Casablanca: Club wielding Moroccan police charged into a crowd of thousands of pro-democracy activists in the country's largest city to break up an anti-government protest. (Agencies)
A similar protest organized by the pro-reform February 20 movement, on Sunday in the capital's twin city of Sale, also was violently disrupted, as was a demonstration in front of Parliament a day earlier.
With a hand-picked commission set to recommend amendments to the constitution as part of King Mohammed VI's own reform process, authorities are showing no tolerance for demonstrations by activists.
"What we want is freedom, dignity and democracy, as well as a decent standard of living," said Omar, a civil servant who tried to take part in the Casablanca protests before it was dispersed.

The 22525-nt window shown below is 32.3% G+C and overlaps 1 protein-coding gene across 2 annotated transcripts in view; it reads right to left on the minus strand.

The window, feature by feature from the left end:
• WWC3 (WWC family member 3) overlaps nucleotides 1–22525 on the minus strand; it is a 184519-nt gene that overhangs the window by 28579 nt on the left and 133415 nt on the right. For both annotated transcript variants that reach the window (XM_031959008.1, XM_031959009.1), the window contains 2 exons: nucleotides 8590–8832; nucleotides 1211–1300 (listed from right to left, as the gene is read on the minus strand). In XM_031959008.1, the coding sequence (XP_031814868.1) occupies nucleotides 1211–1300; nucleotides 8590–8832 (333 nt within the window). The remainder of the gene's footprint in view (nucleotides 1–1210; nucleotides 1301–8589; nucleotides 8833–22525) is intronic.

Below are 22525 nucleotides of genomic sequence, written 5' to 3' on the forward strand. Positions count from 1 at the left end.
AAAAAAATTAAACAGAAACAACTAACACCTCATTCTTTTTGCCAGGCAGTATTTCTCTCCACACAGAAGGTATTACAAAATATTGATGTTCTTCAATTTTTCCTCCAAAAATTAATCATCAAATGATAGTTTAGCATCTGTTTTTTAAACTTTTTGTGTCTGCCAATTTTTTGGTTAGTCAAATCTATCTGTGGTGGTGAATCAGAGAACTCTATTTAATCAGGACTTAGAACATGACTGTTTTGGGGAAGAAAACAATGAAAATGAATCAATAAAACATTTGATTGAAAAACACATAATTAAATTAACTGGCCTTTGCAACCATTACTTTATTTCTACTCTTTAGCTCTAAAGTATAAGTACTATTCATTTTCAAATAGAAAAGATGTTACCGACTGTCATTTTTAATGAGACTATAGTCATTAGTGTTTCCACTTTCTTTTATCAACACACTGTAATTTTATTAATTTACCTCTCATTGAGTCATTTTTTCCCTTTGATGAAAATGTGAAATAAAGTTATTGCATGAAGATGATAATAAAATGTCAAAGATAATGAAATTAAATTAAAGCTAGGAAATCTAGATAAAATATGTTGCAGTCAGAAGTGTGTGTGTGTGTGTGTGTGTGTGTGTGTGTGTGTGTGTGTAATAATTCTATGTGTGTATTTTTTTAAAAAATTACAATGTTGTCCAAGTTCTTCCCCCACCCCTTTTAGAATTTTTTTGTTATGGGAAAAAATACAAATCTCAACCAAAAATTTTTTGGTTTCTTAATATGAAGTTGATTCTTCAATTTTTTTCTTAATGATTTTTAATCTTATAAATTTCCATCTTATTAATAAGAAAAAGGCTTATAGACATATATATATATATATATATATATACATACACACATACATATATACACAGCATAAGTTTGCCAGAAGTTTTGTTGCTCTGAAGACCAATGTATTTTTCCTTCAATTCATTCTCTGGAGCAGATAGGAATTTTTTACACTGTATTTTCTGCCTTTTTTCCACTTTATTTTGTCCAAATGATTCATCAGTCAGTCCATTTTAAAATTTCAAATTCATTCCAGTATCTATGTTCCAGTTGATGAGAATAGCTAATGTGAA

"We want a democratic, popular constitution," he said, as opposed to one designed by appointees of the king, said Omar, who only gave his first name to protect his security as a government worker taking part in a pro-reform movement.
Phalanxes of police motorcycles cruised through the main roads and back streets of Casablanca's lower income Sbata neighborhood, scattering any attempts by the protesters to regroup.
Heavily armored riot police were also deployed throughout the neighborhood blocking streets to cars and discouraging people from congregating in large groups. There were no official reports of the number of injured.
Casablanca: Club wielding Moroccan police charged into a crowd of thousands of pro-democracy activists in the country's largest city to break up an anti-government protest.